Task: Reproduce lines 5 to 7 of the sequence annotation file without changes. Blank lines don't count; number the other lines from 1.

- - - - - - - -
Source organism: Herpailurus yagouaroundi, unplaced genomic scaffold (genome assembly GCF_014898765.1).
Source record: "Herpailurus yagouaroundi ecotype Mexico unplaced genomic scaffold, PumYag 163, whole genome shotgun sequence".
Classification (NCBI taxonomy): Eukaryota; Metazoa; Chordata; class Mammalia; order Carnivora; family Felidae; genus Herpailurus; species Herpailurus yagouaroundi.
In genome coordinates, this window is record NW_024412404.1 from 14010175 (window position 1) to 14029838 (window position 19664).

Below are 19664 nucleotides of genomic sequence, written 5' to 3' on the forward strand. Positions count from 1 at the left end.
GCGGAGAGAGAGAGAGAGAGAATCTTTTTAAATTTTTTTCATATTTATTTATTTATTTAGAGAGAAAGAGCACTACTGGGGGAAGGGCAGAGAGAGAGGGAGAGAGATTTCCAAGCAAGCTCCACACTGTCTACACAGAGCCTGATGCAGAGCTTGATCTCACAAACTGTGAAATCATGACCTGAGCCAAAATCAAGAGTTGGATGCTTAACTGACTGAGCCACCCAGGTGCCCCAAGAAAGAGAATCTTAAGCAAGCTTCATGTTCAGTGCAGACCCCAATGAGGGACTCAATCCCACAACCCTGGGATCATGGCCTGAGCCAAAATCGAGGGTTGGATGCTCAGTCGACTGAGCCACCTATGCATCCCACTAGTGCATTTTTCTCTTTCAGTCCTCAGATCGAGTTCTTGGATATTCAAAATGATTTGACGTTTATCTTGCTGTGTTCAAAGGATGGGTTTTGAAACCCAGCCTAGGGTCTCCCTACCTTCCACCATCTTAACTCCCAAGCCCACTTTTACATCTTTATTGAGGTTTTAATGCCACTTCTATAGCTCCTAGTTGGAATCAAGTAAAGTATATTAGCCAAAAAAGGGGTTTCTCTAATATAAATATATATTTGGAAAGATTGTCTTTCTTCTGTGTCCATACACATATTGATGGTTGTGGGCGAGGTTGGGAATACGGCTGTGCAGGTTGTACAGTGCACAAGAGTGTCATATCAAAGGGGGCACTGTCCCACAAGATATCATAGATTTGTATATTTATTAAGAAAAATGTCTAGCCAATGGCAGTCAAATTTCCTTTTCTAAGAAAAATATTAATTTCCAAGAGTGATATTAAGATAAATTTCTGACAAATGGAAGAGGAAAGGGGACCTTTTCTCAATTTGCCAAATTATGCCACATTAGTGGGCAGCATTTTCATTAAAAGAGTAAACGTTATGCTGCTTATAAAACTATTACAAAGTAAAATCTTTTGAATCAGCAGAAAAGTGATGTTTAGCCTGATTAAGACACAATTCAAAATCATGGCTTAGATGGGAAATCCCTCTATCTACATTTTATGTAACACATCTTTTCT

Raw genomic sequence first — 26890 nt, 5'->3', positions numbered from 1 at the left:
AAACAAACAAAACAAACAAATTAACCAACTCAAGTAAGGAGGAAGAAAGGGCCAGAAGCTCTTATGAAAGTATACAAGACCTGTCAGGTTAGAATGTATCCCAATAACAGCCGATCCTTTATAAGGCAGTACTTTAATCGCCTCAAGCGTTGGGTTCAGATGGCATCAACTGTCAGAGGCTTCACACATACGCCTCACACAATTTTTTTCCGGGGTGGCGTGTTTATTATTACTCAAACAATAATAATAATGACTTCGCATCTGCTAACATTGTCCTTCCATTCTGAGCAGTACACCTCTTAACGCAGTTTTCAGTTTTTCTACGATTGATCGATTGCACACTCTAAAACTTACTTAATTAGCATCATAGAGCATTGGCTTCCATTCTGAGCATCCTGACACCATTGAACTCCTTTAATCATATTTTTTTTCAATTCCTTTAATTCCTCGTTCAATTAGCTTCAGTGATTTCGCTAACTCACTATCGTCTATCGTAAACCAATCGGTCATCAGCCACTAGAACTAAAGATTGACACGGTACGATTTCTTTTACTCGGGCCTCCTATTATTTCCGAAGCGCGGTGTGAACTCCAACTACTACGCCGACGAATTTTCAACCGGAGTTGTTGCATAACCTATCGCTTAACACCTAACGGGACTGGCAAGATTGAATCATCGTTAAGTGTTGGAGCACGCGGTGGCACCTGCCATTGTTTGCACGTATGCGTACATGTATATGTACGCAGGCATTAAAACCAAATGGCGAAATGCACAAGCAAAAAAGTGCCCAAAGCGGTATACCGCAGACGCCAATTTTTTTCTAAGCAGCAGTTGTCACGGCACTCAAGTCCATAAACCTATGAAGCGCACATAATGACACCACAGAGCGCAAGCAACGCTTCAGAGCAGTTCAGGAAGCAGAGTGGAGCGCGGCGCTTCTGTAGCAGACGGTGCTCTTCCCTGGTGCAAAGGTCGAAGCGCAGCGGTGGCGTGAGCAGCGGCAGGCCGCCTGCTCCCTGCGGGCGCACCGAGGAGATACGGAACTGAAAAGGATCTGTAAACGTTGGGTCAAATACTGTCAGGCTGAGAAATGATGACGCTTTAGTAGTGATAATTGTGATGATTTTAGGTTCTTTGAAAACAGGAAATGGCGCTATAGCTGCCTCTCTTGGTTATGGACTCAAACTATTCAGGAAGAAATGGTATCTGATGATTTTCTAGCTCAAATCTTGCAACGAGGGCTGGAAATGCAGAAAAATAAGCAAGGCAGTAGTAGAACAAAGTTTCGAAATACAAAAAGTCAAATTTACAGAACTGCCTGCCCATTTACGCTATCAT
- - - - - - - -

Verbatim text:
Below are 19664 nucleotides of genomic sequence, written 5' to 3' on the forward strand. Positions count from 1 at the left end.
GCGGAGAGAGAGAGAGAGAGAATCTTTTTAAATTTTTTTCATATTTATTTATTTATTTAGAGAGAAAGAGCACTACTGGGGGAAGGGCAGAGAGAGAGGGAGAGAGATTTCCAAGCAAGCTCCACACTGTCTACACAGAGCCTGATGCAGAGCTTGATCTCACAAACTGTGAAATCATGACCTGAGCCAAAATCAAGAGTTGGATGCTTAACTGACTGAGCCACCCAGGTGCCCCAAGAAAGAGAATCTTAAGCAAGCTTCATGTTCAGTGCAGACCCCAATGAGGGACTCAATCCCACAACCCTGGGATCATGGCCTGAGCCAAAATCGAGGGTTGGATGCTCAGTCGACTGAGCCACCTATGCATCCCACTAGTGCATTTTTCTCTTTCAGTCCTCAGATCGAGTTCTTGGATATTCAAAATGATTTGACGTTTATCTTGCTGTGTTCAAAGGATGGGTTTTGAAACCCAGCCTAGGGTCTCCCTACCTTCCACCATCTTAACTCCCAAGCCCACTTTTACATCTTTATTGAGGTTTTAATGCCACTTCTATAGCTCCTAGTTGGAATCAAGTAAAGTATATTAGCCAAAAAAGGGGTTTCTCTAATATAAATATATATTTGGAAAGATTGTCTTTCTTCTGTGTCCATACACATATTGATGGTTGTGGGCGAGGTTGGGAATACGGCTGTGCAGGTTGTACAGTGCACAAGAGTGTCATATCAAAGGGGGCACTGTCCCACAAGATATCATAGATTTGTATATTTATTAAGAAAAATGTCTAGCCAATGGCAGTCAAATTTCCTTTTCTAAGAAAAATATTAATTTCCAAGAGTGATATTAAGATAAATTTCTGACAAATGGAAGAGGAAAGGGGACCTTTTCTCAATTTGCCAAATTATGCCACATTAGTGGGCAGCATTTTCATTAAAAGAGTAAACGTTATGCTGCTTATAAAACTATTACAAAGTAAAATCTTTTGAATCAGCAGAAAAGTGATGTTTAGCCTGATTAAGACACAATTCAAAATCATGGCTTAGATGGGAAATCCCTCTATCTACATTTTATGTAACACATCTTTTCT

Raw genomic sequence first — 26890 nt, 5'->3', positions numbered from 1 at the left: